King County Sheriff Mitzi Johanknecht is facing heat following the leak of an internal email she sent hours after her office announced a $5 million settlement in the shooting death of a 20-year-old Burien high-school student, who was shot and killed by a deputy in 2017. 

Metropolitan King County Councilmember Joe McDermott and the family of the student are calling on Johanknecht to resign. Johanknecht offered no response Saturday, but a spokesperson for the Sheriff’s Office said Johanknecht does not intend to leave her post.

During a Wednesday morning news conference, the family of Tommy Le, a Vietnamese American man who was shot in the back by a deputy the day he was to graduate from high school, announced that the Sheriff’s Office had agreed to a settlement. By Wednesday afternoon, Johanknecht sent an email to Sheriff’s Office staff about the settlement, writing, “this case is not a reflection of how I view the actions” of the deputy who shot Le, Cesar Molina. The email was first reported by the South Seattle Emerald.

“[Molina] made the tough decisions that sometimes must be made in our profession,” Johanknecht wrote. “Deputy Molina attempted using other means of protecting the civilians who called for help, before he fired his weapon that day … I just spoke with Deputy Molina. I shared my appreciation of the difficulty of decision[s] and actions he had to take. I also appreciate the teamwork all contributing members made that night to protect the residents of that neighborhood and the following investigative work. I will remain steadfast in support of all of you.”

Le’s death and the investigation that followed triggered widespread criticism by members of the community and police experts. On the night of June 14, 2017, Le reportedly ran at deputies who had responded to a report of a disoriented man, possibly armed with a knife or sharp object, who had threatened several people in a Burien neighborhood. The Sheriff’s Office initially said Le attacked responding deputies, and that Molina shot Le in self-defense. Le was unarmed, but reportedly was carrying a ballpoint pen.

Later, an outside review of the case described a “lack of rigor” in the internal investigation. And the final investigation failed to mention that of the six shots Molina fired, two hit Le in the back. A third hit Le’s wrist. 


Johanknecht wasn’t sheriff at the time of the shooting.

But in calling for Johanknecht to step down, council vice chair McDermott said in a Friday statement that Johanknecht’s email “ripped the bandage off a still fresh and painful wound.” McDermott represents District 8, which includes Southwest Seattle, Burien and Vashon Island. He did not immediately respond to calls or emails Saturday.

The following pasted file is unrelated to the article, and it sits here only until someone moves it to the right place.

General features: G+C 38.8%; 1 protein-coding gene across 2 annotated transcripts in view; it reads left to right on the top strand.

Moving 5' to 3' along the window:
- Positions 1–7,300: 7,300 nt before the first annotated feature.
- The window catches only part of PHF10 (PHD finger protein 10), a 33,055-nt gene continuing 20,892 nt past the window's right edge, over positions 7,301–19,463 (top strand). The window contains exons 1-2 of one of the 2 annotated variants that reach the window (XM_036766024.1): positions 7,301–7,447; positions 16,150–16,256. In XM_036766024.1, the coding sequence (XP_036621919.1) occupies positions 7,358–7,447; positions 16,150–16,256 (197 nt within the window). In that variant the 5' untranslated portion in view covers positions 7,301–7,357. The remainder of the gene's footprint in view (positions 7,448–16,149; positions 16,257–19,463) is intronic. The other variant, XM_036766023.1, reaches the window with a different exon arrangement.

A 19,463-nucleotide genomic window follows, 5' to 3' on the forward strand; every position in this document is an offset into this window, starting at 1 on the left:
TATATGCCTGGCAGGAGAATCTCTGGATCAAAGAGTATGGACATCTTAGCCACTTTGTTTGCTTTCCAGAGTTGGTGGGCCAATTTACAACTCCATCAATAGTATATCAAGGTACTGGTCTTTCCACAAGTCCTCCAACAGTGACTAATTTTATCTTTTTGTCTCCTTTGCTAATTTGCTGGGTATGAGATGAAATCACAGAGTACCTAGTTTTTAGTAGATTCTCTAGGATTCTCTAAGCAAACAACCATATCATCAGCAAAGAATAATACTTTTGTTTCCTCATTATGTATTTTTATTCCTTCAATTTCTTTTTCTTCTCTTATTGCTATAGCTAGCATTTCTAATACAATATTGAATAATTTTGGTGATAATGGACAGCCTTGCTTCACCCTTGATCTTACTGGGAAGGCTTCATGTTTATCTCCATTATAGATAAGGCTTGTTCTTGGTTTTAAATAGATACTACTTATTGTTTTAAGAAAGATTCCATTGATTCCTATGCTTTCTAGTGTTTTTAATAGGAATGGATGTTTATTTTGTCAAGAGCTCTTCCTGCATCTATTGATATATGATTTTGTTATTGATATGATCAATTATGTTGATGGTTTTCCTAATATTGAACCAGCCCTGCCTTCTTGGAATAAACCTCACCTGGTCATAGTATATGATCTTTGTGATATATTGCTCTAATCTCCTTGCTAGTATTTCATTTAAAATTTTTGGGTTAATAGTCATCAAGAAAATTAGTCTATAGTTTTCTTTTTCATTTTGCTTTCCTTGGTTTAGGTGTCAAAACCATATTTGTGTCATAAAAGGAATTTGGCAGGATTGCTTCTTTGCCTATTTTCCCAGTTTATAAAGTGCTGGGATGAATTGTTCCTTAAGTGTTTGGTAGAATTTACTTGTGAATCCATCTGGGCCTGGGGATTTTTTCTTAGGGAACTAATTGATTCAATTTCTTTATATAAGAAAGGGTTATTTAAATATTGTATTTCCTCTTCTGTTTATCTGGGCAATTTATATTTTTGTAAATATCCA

“This was a tragedy, and a tragedy that too many communities of color know too well,” McDermott wrote. Johanknecht’s email “ignored this reality and was, in the most charitable light one might muster, disrespectful to the young person who was killed, to his family and to our entire community.”

Le’s family added to the resignation call and said through their lawyer that Johanknecht — who was elected in 2017 — should leave office before her term is up at the end of 2021. In November, voters moved to strip power from the Sheriff’s Office by moving it from an elected to an appointed position. 

Jeffery Campiche, the Le family’s lawyer, said Johanknecht’s comments don’t have legal implications — a federal judge has accepted the settlement. But, Campiche said, the email gives “insight into the sheriff’s value system.”

“Of course they support the removal of the sheriff. Why wouldn’t they?” Campiche said of the Le family. The email, he said, “illustrates the fact that the sheriff is more interested in protecting the deputy and the department from the consequence of the illegal act of shooting the unarmed boy in the back than protecting the public from unlawful deadly force by officers in her department.”

Councilmember Jeanne Kohl-Welles, who represents District 4 — west of Interstate 5, from Shoreline to downtown Seattle — said the nine-member council has little power to force Johanknecht out. The political complexities of replacing Johanknecht before her term is done aren’t worth it, Kohl-Welles said.


“If the sheriff wants to resign that’s one thing. I don’t know that we could force her to do that,” Kohl-Welles said. “There’s not much time left.”

The County Council’s other members didn’t immediately respond to phone and email messages Saturday. King County Executive Dow Constantine’s office also didn’t respond to messages.

This is the second time in a month that families have called on Johanknecht to leave. In mid-March, relatives of several Black men and a teenager shot and killed in recent years asked her to resign for what they described as “her failure to treat racism with the seriousness it requires.”